We conducted a 5-year prospective study. Every month random consecutive sampling was carried out after a complete reprocessing cycle; 420 rinse and swabs samples were collected from BCs and internal surface of AERs, respectively. Of the 420 rinse samples collected from the BC of the GI endoscopes, 300 were obtained from the BCs of gastroscopes and 120 from BCs of colonoscopes. Samples were collected by flushing the BCs with sterile distilled water, and swabbing the residual water from the AERs after reprocessing. These samples were cultured to detect the presence of aerobic and anaerobic bacteria and mycobacteria.
The number of culture-positive samples obtained from BCs (13.6%, 57/420) was significantly higher than that obtained from AERs (1.7%, 7/420). In addition, the number of culture-positive samples obtained from the BCs of gastroscopes (10.7%, 32/300) and colonoscopes (20.8%, 25/120) were significantly higher than that obtained from AER reprocess to gastroscopes (2.0%, 6/300) and AER reprocess to colonoscopes (0.8%, 1/120).
Culturing rinse samples obtained from BCs provides a better indication of the effectiveness of the decontamination of GI endoscopes after HLD than culturing the swab samples obtained from the inner surfaces of AERs as the swab samples only indicate whether the AERs are free from microbial contamination or not.
Surveillance culture monitoring; Gastrointestinal scope; Automated endoscope reprocessor; High-level disinfection reprocessing
Vascular ectasias, including gastric antral vascular ectasia (GAVE) and angiodysplasia, are increasingly recognized as important sources of gastrointestinal bleeding. This study investigated and compared the efficacies and outcomes of treatment of upper gastrointestinal (UGI) angiodysplasia and GAVE hemorrhage by endoscopic argon plasma coagulation (APC).
From January 2006 to December 2009, 46 patients diagnosed with upper GI bleeding caused by angiodysplasia or GAVE at a tertiary hospital were recruited into this study. They included 26 males and 20 females with an average age of 65.6 years (range, 45–90 years). All patients underwent APC for hemostasis during an endoscopic procedure. Parameters such as underlying co-morbidities, number of endoscopic treatment sessions, recurrent bleeding, and clinical outcomes during follow-up were analyzed.
The 46 patients with UGI vascular ectasia hemorrhage included 27 patients with angiodysplasia and 19 with GAVE. The patients with angiodysplasia were older than those with GAVE (71.6 ± 10.2 years versus 61.8 ± 11.9 years, P = 0.005). More GAVE patients than angiodysplasia patients had co-existing liver cirrhosis (63.2% versus 25.9%, P = 0.012). The patients with GAVE had a higher rate of recurrent bleeding (78.9% versus 7.4%, P < 0.001) and required more treatment sessions to achieve complete hemostasis (2.4 ± 1.4 versus 1.1 ± 0.1, P < 0.001) than those with angiodysplasia. Univariate analysis demonstrated that age greater than 60 years (odds ratio (OR) = 8.929, P = 0.003), GAVE (OR = 0.021, P < 0.001), and previous radiation therapy (OR = 11.667, P = 0.032) were associated with higher rates of recurrent bleeding. Further multivariate analysis revealed that GAVE was the only independent risk factor for recurrent bleeding after APC treatment (OR = 0.027, P < 0.001).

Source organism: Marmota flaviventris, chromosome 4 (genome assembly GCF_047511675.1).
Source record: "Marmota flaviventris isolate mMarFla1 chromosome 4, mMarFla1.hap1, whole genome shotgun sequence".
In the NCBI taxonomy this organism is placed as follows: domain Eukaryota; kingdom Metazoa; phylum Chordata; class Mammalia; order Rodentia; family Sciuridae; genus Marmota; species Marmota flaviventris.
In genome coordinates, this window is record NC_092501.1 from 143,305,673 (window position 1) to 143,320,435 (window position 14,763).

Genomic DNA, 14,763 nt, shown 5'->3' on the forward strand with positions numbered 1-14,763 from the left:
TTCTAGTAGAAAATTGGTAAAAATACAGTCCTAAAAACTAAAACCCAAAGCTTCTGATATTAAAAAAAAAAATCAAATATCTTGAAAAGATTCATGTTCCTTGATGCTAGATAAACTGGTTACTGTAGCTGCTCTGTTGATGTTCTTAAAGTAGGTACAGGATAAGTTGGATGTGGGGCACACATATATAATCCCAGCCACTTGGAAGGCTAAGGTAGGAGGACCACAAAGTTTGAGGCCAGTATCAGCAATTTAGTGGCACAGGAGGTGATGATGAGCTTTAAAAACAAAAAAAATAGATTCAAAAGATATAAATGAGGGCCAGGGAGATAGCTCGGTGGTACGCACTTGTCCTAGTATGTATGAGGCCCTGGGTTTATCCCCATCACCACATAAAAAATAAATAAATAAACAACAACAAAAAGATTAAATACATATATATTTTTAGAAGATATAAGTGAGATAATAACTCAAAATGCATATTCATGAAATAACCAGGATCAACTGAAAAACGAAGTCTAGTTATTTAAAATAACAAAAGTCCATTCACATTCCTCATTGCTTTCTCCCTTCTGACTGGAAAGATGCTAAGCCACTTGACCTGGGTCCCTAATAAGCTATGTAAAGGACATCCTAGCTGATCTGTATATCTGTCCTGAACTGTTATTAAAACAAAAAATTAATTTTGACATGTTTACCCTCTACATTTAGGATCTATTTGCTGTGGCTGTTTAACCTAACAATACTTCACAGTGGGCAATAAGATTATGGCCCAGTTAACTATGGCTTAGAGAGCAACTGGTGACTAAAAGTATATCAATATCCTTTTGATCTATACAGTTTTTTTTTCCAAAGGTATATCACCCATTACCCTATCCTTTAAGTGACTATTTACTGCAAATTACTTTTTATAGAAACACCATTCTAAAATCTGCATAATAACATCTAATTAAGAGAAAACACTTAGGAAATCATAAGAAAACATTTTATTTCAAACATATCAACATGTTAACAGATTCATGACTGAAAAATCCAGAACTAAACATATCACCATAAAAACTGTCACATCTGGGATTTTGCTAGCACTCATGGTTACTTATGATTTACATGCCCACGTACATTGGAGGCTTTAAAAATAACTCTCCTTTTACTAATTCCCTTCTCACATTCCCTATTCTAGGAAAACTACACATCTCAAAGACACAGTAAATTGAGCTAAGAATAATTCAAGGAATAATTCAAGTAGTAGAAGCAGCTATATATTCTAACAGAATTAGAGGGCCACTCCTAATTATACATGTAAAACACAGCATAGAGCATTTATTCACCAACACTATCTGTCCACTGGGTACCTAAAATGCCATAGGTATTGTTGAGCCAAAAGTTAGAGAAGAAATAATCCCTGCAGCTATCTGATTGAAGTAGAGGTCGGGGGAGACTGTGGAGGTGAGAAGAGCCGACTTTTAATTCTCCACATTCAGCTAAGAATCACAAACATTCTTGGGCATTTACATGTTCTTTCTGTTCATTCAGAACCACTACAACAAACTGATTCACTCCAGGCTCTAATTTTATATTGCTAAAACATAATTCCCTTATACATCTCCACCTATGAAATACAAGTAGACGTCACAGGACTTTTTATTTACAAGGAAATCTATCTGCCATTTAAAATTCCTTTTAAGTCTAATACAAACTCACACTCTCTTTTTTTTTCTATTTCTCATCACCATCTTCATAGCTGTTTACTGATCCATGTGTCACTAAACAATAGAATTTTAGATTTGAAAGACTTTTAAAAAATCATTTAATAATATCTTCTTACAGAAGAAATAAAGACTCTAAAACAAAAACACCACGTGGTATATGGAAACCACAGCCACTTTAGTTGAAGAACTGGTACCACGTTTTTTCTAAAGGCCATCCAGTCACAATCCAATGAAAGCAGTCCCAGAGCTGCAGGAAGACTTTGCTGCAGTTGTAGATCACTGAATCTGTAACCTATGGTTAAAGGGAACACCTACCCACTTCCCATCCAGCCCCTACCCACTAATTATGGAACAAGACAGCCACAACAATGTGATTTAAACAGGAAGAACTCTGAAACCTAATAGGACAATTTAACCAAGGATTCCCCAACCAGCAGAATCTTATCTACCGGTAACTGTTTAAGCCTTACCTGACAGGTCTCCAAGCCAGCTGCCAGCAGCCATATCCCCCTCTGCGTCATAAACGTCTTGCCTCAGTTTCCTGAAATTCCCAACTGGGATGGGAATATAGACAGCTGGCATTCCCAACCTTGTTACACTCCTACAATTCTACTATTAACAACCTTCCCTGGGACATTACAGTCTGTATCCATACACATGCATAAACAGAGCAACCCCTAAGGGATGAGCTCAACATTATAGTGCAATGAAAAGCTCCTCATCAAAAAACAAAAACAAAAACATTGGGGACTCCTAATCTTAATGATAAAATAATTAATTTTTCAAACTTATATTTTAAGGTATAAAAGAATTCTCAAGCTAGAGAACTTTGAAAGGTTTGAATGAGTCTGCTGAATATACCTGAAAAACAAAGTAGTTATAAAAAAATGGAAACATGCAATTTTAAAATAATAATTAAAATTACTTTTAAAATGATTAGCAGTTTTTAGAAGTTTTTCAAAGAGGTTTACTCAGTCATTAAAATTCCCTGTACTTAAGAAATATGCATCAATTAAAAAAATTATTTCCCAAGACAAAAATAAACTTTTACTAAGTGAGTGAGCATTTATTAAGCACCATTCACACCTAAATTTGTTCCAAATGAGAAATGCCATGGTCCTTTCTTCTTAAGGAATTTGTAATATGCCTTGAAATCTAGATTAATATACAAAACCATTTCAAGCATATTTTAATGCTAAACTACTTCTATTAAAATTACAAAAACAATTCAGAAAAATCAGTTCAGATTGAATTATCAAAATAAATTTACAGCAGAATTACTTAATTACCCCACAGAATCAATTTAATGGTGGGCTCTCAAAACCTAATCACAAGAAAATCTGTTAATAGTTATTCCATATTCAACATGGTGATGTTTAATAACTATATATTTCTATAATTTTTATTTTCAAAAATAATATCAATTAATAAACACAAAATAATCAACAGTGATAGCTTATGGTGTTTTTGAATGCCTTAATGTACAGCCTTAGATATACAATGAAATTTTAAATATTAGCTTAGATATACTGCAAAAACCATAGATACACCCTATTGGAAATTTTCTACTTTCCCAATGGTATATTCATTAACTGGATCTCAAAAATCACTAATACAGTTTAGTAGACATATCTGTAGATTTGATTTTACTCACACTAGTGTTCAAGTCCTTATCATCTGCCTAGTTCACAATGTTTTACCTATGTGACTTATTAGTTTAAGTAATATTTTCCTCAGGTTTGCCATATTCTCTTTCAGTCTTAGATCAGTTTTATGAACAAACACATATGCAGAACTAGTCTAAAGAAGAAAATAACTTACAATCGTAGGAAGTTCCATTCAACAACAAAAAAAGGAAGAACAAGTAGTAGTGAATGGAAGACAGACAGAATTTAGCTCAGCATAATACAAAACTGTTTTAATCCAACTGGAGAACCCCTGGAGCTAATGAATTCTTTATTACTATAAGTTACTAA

Endoscopic hemostasis with APC is a safe treatment modality for both angiodysplasia and vascular ectasia bleeding. The efficacy of APC treatment is greater for angiodysplasia than for vascular ectasia bleeding. GAVE patients have a higher recurrent bleeding rate and may require multiple treatment sessions for sustained hemostasis.
Endoscopic argon plasma coagulation; Angiodysplasia; Gastric antral vascular ectasia
Many studies have shown that high-dose proton-pumps inhibitors (PPI) do not further reduce the rate of rebleeding compared to non-high-dose PPIs but we do not know whether intravenous non-high-dose PPIs reduce rebleeding rates among patients at low risk (Rockall score < 6) or among those at high risk, both compared to high-dose PPIs. This retrospective case-controlled study aimed to identify the subgroups of these patients that might benefit from treatment with non-high-dose PPIs.
Subjects who received high dose and non-high-dose pantoprazole for confirmed acute PU bleeding at a tertiary referral hospital were enrolled (n = 413). They were divided into sustained hemostasis (n = 324) and rebleeding groups (n = 89). The greedy method was applied to allow treatment-control random matching (1:1). Patients were randomly selected from the non-high-dose and high-dose PPI groups who had a high risk peptic ulcer bleeding (n = 104 in each group), and these were then subdivided to two subgroups (Rockall score ≥ 6 vs. < 6, n = 77 vs. 27).
An initial low hemoglobin level, serum creatinine level, and Rockall score were independent factors associated with rebleeding. After case-control matching, the significant variables between the non-high-dose and high-dose PPI groups for a Rockall score ≥ 6 were the rebleeding rate, and the amount of blood transfused. Case-controlled matching for the subgroup with a Rockall score < 6 showed that the rebleeding rate was similar for both groups (11.1% in each group).
Intravenous non-high-dose pantoprazole is equally effective as high-dose pantoprazole when treating low risk patients with a Rockall sore were < 6 who have bleeding ulcers and high-risk stigmata after endoscopic hemostasis.
Intravenous proton-pump inhibitors; Peptic ulcer bleeding; Endoscopic hemostasis; Rebleeding; Rockall scores